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Acclimation of Antarctic Chlamydomonas to the sea-ice environment: a transcriptomic analysis; Acclimation of Antarctic Chlamydomonas to the sea-ice environment: a transcriptomic analysis
Liu, Chenlin1,2; Wang, Xiuliang2,3; Wang, Xingna1; Sun, Chengjun1
2016-07-01 ; 2016-07-01
Source PublicationEXTREMOPHILES ; EXTREMOPHILES
Volume20Issue:4Pages:437-450
SubtypeArticle ; Article
AbstractThe Antarctic green alga Chlamydomonas sp. ICE-L was isolated from sea ice. As a psychrophilic microalga, it can tolerate the environmental stress in the sea-ice brine, such as freezing temperature and high salinity. We performed a transcriptome analysis to identify freezing stress responding genes and explore the extreme environmental acclimation-related strategies. Here, we show that many genes in ICE-L transcriptome that encoding PUFA synthesis enzymes, molecular chaperon proteins, and cell membrane transport proteins have high similarity to the gens from Antarctic bacteria. These ICE-L genes are supposed to be acquired through horizontal gene transfer from its symbiotic microbes in the sea-ice brine. The presence of these genes in both sea-ice microalgae and bacteria indicated the biological processes they involved in are possibly contributing to ICE-L success in sea ice. In addition, the biological pathways were compared between ICE-L and its closely related sister species, Chlamydomonas reinhardtii and Volvox carteri. In ICE-L transcripome, many sequences homologous to the plant or bacteria proteins in the post-transcriptional, post-translational modification, and signal-transduction KEGG pathways, are absent in the nonpsychrophilic green algae. These complex structural components might imply enhanced stress adaptation capacity. At last, differential gene expression analysis at the transcriptome level of ICE-L indicated that genes that associated with post-translational modification, lipid metabolism, and nitrogen metabolism are responding to the freezing treatment. In conclusion, the transcriptome of Chlamydomonas sp. ICE-L is very useful for exploring the mutualistic interaction between microalgae and bacteria in sea ice; and discovering the specific genes and metabolism pathways responding to the freezing acclimation in psychrophilic microalgae.; The Antarctic green alga Chlamydomonas sp. ICE-L was isolated from sea ice. As a psychrophilic microalga, it can tolerate the environmental stress in the sea-ice brine, such as freezing temperature and high salinity. We performed a transcriptome analysis to identify freezing stress responding genes and explore the extreme environmental acclimation-related strategies. Here, we show that many genes in ICE-L transcriptome that encoding PUFA synthesis enzymes, molecular chaperon proteins, and cell membrane transport proteins have high similarity to the gens from Antarctic bacteria. These ICE-L genes are supposed to be acquired through horizontal gene transfer from its symbiotic microbes in the sea-ice brine. The presence of these genes in both sea-ice microalgae and bacteria indicated the biological processes they involved in are possibly contributing to ICE-L success in sea ice. In addition, the biological pathways were compared between ICE-L and its closely related sister species, Chlamydomonas reinhardtii and Volvox carteri. In ICE-L transcripome, many sequences homologous to the plant or bacteria proteins in the post-transcriptional, post-translational modification, and signal-transduction KEGG pathways, are absent in the nonpsychrophilic green algae. These complex structural components might imply enhanced stress adaptation capacity. At last, differential gene expression analysis at the transcriptome level of ICE-L indicated that genes that associated with post-translational modification, lipid metabolism, and nitrogen metabolism are responding to the freezing treatment. In conclusion, the transcriptome of Chlamydomonas sp. ICE-L is very useful for exploring the mutualistic interaction between microalgae and bacteria in sea ice; and discovering the specific genes and metabolism pathways responding to the freezing acclimation in psychrophilic microalgae.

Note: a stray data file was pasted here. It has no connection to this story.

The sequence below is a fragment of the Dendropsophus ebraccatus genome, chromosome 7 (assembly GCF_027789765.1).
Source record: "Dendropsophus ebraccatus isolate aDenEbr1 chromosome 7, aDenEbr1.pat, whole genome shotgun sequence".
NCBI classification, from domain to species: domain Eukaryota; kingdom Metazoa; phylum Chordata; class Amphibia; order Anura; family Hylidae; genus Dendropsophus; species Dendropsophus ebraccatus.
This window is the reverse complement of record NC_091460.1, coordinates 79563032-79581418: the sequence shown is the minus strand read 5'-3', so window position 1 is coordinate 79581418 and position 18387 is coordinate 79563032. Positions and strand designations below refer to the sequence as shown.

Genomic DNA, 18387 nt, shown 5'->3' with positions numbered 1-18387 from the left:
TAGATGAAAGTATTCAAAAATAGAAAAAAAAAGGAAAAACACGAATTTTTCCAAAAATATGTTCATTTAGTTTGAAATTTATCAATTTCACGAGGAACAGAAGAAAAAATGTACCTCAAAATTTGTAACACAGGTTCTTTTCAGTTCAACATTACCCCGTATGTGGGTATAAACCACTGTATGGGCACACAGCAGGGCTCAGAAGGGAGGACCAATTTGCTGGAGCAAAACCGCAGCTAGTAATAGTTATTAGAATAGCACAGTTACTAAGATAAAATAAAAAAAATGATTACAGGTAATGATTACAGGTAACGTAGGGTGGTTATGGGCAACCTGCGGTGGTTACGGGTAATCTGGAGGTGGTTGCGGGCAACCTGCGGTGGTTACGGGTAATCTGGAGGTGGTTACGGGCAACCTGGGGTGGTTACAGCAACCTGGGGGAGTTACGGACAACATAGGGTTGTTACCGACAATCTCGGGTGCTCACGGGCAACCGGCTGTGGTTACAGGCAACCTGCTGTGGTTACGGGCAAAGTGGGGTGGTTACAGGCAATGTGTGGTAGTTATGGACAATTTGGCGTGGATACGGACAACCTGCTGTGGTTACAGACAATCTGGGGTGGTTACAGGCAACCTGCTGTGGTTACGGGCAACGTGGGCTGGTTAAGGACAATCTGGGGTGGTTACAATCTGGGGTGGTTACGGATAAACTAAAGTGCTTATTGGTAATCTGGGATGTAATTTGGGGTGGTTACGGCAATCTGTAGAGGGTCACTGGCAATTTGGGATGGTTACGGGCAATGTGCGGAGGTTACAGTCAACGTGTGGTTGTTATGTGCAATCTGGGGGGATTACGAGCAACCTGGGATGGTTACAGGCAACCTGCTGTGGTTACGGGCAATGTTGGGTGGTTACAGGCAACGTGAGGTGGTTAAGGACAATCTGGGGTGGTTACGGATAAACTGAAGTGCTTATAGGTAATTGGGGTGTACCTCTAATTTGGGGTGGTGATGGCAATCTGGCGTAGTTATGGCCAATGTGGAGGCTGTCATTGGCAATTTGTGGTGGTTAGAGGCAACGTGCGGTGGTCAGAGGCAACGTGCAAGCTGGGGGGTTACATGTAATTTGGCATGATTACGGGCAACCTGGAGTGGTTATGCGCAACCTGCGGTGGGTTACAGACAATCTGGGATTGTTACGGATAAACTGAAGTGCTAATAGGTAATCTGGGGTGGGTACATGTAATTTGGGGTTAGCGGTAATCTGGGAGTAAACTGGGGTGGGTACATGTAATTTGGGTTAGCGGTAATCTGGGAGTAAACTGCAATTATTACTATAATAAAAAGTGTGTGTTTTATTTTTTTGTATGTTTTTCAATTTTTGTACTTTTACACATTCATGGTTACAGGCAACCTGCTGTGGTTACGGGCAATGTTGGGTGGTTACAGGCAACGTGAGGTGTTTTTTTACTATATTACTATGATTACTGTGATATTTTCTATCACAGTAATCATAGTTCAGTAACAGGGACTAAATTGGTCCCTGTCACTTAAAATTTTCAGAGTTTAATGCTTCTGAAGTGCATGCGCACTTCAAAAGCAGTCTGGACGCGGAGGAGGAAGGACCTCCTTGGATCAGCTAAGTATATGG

KeywordAntarctic Sea Ice Antarctic Sea Ice Freezing Acclimation Freezing Acclimation Horizontal Gene Transfer Horizontal Gene Transfer Psychrophilic Green Microalga Psychrophilic Green Microalga Transcriptomic Analysis Transcriptomic Analysis
DOI10.1007/s00792-016-0834-x ; 10.1007/s00792-016-0834-x
Indexed BySCI ; SCI
Language英语 ; 英语
WOS IDWOS:000379027600007 ; WOS:000379027600007
Citation statistics
Cited Times:11[WOS]   [WOS Record]     [Related Records in WOS]
Document Type期刊论文
Version出版稿
Identifierhttp://ir.qdio.ac.cn/handle/337002/130964
Collection实验海洋生物学重点实验室
Affiliation1.State Ocean Adm, Inst Oceanog 1, Key Lab Marine Bioact Subst, Xianxialing Rd 6th, Qingdao 266061, Peoples R China
2.Qingdao Natl Lab Marine Sci & Technol, Lab Marine Biol & Biotechnol, Qingdao 266000, Peoples R China
3.Chinese Acad Sci, Inst Oceanol, Key Lab Expt Marine Biol, Qingdao 266071, Peoples R China
Recommended Citation
GB/T 7714
Liu, Chenlin,Wang, Xiuliang,Wang, Xingna,et al. Acclimation of Antarctic Chlamydomonas to the sea-ice environment: a transcriptomic analysis, Acclimation of Antarctic Chlamydomonas to the sea-ice environment: a transcriptomic analysis[J]. EXTREMOPHILES, EXTREMOPHILES,2016, 2016,20, 20(4):437-450, 437-450.
APA Liu, Chenlin,Wang, Xiuliang,Wang, Xingna,&Sun, Chengjun.(2016).Acclimation of Antarctic Chlamydomonas to the sea-ice environment: a transcriptomic analysis.EXTREMOPHILES,20(4),437-450.
MLA Liu, Chenlin,et al."Acclimation of Antarctic Chlamydomonas to the sea-ice environment: a transcriptomic analysis".EXTREMOPHILES 20.4(2016):437-450.
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